Diet studies provide base understanding of trophic structure and are a valuable initial step for many fields of marine ecology, including conservation and fisheries biology. Considerable complexity in marine trophic structure can exist due to the presence of highly mobile species with long life spans. Mobula rays are highly mobile, large, planktivorous elasmobranchs that are frequently caught either directly or as bycatch in fisheries, which, combined with their conservative life history strategy, makes their populations susceptible to decline in intensely fished regions. Effective management of these iconic and vulnerable species requires an understanding of the diets that sustain them, which can be difficult to determine using conventional sampling methods. We use three DNA metabarcode assays to identify 44 distinct taxa from the stomachs (n = 101) of four sympatric Mobula ray species (Mobula birostris, Mobula tarapacana, Mobula japanica, and Mobula thurstoni) caught over 3 years (2013–2015) in a direct fishery off Bohol in the Philippines. The diversity and incidence of bony fishes observed in ray diets were unprecedented. Nevertheless, rays showed dietary overlap, with krill (Euphausia) dominating their diet. Our results provide a more detailed assessment of sympatric ray diets than was previously described and reveal the complexity that can exist in food webs at critical foraging habitats.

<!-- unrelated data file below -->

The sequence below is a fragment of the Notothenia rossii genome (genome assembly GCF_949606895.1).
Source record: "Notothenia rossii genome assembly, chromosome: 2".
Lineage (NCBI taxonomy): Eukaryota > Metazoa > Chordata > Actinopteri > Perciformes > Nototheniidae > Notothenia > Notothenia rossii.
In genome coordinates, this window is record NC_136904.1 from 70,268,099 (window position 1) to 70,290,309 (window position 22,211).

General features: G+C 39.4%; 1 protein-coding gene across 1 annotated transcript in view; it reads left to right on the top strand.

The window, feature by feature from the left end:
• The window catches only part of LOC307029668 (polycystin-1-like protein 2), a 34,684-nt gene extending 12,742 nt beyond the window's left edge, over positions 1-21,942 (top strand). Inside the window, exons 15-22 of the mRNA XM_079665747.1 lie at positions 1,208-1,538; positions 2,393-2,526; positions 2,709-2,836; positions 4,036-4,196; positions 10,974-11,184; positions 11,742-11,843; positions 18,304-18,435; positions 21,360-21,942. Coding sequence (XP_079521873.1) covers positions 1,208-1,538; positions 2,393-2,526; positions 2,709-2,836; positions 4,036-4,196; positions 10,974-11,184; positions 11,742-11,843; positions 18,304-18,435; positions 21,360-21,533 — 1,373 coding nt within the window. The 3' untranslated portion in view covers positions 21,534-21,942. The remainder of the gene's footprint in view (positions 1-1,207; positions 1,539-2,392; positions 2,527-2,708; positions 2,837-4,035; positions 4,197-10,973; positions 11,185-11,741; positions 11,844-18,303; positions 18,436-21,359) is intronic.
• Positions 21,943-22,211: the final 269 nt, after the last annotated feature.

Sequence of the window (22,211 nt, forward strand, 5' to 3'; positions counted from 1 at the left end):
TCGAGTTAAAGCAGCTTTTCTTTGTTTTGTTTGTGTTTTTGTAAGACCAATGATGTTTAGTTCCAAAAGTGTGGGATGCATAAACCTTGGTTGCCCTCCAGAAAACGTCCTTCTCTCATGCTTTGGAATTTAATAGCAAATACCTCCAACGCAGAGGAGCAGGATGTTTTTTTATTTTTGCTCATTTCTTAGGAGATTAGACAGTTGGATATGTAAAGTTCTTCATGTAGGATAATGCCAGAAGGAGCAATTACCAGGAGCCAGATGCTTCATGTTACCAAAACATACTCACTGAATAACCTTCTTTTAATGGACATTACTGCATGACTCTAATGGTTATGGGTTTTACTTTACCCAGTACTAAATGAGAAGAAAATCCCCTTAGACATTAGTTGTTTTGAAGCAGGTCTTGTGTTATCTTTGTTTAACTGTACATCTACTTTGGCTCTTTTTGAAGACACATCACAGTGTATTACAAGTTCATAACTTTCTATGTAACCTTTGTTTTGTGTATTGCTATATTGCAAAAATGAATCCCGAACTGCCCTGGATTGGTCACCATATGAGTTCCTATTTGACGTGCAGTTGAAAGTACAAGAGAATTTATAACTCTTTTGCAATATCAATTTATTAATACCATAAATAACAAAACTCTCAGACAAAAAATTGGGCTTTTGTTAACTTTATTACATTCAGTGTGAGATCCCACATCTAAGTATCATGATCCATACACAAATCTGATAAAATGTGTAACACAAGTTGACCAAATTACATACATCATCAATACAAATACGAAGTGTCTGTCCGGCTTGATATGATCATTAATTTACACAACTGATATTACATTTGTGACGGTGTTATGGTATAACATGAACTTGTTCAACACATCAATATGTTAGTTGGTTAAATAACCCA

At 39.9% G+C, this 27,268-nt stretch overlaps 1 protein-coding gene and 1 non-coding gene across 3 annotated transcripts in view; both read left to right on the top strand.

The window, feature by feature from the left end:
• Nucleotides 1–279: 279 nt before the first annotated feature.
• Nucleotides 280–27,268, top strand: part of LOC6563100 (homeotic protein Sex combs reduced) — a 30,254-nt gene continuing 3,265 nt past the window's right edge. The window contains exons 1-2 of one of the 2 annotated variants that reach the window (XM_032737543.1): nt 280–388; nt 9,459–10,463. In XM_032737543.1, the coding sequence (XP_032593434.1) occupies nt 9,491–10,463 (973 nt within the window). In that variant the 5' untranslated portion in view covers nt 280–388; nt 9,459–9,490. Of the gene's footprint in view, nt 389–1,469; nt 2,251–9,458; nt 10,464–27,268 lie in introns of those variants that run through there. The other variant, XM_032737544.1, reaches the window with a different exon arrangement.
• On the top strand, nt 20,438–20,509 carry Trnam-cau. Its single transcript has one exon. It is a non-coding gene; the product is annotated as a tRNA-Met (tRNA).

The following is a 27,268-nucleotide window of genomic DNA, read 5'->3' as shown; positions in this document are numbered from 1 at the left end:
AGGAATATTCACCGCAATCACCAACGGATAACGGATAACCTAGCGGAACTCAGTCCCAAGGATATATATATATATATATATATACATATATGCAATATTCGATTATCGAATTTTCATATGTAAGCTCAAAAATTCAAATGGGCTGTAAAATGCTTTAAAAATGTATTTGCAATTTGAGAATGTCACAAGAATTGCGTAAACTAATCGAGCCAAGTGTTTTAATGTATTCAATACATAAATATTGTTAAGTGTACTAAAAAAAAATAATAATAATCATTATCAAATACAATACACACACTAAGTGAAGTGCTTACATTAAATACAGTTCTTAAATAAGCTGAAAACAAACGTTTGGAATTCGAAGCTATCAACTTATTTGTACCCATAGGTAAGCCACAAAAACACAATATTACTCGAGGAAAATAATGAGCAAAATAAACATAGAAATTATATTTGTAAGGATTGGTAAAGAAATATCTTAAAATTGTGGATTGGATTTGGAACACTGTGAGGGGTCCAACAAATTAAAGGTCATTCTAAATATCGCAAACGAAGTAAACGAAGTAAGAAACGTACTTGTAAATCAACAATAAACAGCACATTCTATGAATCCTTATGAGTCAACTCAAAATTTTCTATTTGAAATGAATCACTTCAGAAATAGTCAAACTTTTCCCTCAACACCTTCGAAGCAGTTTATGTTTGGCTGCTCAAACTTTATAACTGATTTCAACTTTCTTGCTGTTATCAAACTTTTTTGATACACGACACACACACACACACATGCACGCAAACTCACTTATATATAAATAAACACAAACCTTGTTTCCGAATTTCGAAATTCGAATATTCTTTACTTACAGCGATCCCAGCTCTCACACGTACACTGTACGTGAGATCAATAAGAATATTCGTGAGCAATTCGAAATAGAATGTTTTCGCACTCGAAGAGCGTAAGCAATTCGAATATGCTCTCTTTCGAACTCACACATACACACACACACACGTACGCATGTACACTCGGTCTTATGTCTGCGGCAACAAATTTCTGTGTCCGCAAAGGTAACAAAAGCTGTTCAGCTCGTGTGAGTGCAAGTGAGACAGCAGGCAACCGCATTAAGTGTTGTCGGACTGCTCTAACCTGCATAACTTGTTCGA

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- manta rays